Activity begins soon on Tangerine Plaza.
In the next couple of weeks, signs announcing the coming of the shopping center will be put up on the property at 18th Avenue S between 21st and 22nd streets.
During the week of Dec. 6, developers plan a formal groundbreaking for the center to be anchored by Sweetbay Supermarkets.
Work begins right after the groundbreaking.
"We will be moving dirt within a week," said Larry J. Newsome, president of Urban Development Solutions, the St. Petersburg company building the shopping center. "We expect to start vertical construction in January."
Finally, a grand opening is likely for October 2005.
Tangerine Plaza will have the supermarket, a liquor store and room for several other retailers that Newsome hopes will be local stores.
It is a small center but one that will have a big impact because it is located in Midtown, the 5.5-square-mile neighborhood mostly south of Central Avenue. The city of St. Petersburg has targeted that area for extra resources to improve living conditions. Residents are mostly African-Americans with lower incomes who have said one of their most pressing needs is a chain grocery store.
So the groundbreaking is an important signal of needs being met.
"It will be a big deal," Newsome said. "We will have city officials and people from the community. Everybody thinks this is a milestone."
Midtown has only one chain grocery at its northern edge. Residents, many of whom do not have their own transportation, rely on smaller markets that can be more expensive with limited selections.
Midtown lacks other basic services such as a retail post office and adequate banking facilities. It will get a post office next year.
Newsome said the city is negotiating with a bank to locate on one of two other corners near Tangerine Plaza. He could not disclose which bank is involved but said there was a verbal agreement between the city and the financial institution.
Kash n' Karry signed a lease to be in Tangerine Plaza. Then the company changed its focus, business plan and renamed itself Sweetbay Supermarkets. While the footprint of the center remains the same, Newsome said the new name brought a new look.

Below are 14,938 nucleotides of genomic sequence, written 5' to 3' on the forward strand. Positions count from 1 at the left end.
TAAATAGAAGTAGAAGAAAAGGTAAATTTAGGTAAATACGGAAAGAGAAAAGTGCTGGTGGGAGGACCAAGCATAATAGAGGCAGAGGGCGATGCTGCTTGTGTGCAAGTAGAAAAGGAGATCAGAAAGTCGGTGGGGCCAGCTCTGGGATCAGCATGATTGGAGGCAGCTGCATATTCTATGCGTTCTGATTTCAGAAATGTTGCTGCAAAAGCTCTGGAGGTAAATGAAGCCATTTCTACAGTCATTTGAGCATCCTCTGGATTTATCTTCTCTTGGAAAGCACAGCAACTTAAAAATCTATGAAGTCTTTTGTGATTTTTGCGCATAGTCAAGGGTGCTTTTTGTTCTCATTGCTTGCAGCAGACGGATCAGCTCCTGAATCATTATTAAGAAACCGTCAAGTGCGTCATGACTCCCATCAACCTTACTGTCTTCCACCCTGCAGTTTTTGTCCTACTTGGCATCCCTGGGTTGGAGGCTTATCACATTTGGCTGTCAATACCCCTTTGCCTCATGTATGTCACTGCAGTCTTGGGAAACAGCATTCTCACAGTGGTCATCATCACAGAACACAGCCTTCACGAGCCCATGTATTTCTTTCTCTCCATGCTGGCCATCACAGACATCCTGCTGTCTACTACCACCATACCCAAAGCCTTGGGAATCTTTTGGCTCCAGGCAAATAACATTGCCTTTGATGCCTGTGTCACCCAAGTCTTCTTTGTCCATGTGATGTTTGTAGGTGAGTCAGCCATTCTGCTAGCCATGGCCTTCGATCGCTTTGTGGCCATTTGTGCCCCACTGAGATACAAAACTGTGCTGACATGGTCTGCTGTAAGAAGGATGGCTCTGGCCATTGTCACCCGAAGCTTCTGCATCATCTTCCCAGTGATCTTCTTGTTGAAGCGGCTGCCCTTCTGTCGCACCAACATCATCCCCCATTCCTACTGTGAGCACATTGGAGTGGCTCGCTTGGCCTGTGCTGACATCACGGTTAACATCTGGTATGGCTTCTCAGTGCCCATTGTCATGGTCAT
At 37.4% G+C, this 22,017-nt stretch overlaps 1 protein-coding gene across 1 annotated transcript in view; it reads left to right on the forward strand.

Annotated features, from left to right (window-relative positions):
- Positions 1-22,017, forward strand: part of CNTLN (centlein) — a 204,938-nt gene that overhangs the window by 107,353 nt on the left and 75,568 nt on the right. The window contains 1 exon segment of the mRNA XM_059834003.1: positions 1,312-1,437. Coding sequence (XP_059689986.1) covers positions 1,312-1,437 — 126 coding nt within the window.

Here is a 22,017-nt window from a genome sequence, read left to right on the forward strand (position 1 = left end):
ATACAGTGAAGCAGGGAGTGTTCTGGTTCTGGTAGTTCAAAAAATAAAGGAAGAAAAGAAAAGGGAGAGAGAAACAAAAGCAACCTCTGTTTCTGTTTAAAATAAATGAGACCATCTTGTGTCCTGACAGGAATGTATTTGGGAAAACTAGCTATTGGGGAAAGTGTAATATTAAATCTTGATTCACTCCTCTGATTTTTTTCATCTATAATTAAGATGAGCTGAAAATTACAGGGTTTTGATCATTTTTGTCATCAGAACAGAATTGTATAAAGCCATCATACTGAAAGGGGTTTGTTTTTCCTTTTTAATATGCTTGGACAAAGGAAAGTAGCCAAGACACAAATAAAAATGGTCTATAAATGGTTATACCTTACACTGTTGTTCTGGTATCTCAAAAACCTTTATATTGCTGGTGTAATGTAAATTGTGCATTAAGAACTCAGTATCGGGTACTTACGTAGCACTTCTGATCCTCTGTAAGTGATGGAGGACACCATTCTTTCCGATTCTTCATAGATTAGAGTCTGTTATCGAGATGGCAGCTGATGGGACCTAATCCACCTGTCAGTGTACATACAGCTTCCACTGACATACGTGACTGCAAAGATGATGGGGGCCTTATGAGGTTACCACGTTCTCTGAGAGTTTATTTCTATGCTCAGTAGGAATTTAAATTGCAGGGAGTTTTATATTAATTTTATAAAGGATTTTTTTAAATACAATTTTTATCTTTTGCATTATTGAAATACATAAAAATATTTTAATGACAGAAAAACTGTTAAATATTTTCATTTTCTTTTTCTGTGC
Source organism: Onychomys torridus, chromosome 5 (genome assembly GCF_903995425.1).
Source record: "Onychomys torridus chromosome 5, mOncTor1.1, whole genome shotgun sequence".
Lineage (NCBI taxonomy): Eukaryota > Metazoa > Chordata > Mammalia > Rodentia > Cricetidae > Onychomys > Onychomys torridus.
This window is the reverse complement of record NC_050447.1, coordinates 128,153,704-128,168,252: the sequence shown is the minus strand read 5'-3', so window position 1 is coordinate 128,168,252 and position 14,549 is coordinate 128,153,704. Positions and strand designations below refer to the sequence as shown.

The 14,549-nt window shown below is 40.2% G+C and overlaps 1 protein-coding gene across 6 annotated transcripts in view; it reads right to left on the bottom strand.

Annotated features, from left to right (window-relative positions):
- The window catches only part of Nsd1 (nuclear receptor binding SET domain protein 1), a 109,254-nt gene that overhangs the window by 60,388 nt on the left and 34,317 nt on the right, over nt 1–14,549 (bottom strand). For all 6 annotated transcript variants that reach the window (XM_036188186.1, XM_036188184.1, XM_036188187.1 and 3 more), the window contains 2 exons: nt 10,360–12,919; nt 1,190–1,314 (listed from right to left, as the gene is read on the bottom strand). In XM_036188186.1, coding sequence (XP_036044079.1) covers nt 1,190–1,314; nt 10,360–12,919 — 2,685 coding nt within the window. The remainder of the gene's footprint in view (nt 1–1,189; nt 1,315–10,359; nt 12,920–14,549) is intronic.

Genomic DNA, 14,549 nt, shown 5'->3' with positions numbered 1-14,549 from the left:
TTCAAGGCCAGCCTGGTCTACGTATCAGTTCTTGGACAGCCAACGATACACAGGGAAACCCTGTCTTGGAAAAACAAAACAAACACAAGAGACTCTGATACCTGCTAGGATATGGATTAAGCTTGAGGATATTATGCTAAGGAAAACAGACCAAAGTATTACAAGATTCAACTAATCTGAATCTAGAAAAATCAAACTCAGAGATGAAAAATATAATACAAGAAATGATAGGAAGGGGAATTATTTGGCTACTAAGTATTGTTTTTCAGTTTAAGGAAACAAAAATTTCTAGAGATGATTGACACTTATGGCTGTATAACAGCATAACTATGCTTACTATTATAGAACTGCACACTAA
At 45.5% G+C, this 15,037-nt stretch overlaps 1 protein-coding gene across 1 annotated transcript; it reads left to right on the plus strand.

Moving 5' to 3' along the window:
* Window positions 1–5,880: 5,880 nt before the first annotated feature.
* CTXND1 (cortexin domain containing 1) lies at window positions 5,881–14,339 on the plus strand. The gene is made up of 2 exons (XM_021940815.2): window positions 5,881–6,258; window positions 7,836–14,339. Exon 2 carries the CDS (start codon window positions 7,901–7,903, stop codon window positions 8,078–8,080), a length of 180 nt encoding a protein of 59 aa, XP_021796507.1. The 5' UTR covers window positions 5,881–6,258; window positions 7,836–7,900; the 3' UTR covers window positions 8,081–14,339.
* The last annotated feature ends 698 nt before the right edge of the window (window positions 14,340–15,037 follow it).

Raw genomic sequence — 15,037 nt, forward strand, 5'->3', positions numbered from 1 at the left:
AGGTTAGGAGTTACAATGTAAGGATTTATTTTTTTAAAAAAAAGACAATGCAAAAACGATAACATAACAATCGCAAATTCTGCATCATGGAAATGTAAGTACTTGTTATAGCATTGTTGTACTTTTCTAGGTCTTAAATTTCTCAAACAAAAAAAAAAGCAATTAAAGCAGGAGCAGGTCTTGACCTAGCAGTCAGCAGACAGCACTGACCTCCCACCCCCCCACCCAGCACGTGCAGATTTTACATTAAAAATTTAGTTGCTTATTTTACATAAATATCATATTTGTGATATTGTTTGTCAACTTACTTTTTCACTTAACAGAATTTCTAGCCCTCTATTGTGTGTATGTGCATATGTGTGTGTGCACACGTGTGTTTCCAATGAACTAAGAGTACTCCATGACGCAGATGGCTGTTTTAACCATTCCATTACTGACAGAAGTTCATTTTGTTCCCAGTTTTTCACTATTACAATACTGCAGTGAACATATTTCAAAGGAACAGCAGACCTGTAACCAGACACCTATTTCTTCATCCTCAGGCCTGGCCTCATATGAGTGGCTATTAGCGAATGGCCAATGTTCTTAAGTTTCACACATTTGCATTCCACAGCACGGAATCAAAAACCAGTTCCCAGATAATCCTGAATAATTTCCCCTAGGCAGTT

"It's going to look dramatically different from the center that we first introduced," he said. "When Sweetbay changed, it changed everything. We had to redesign the rest of the center."
The new design is contemporary and incorporates greens, browns and brick colors. The angled roof lines of Kash n' Karry are gone, replaced by straight lines on the top edges and slight curves over the entrances.
The change delayed the start of the project as Sweetbay redesigned everything and reintroduced itself. Delays plus the rising cost of steel and concrete have pushed the price of the project beyond $5.4-million, its last estimate. The hurricanes that hit Florida also figured in because they have delayed construction.
Newsome said he could not say with certainty now what the total would be but that it would be higher than $5.4-million.
The grocery store will be about 38,000 square feet. A liquor store will be built next door leaving space for several other retailers.
Early this year, some residents were incensed to learn that a liquor store was part of the plan. Their complaints: The liquor store will be too close to Perkins Elementary School across 22nd Street S, that a half-dozen such stores already serve the neighborhood, and that one more will further encourage men to loiter and drink.
But the city said the plan was legal, and at the time, Newsome said complaints were from a small group. He added that he doesn't drink but didn't think he should tell adults what they could and could not do.
As for the remaining retail space, Newsome said he had had a "ton of inquiries," but none have been signed.
"Our goal is not to do that until at least within a year of the grand opening. I want more of those to be local merchants. To sign leases way in advance is probably not a good idea. A lot can happen within a year."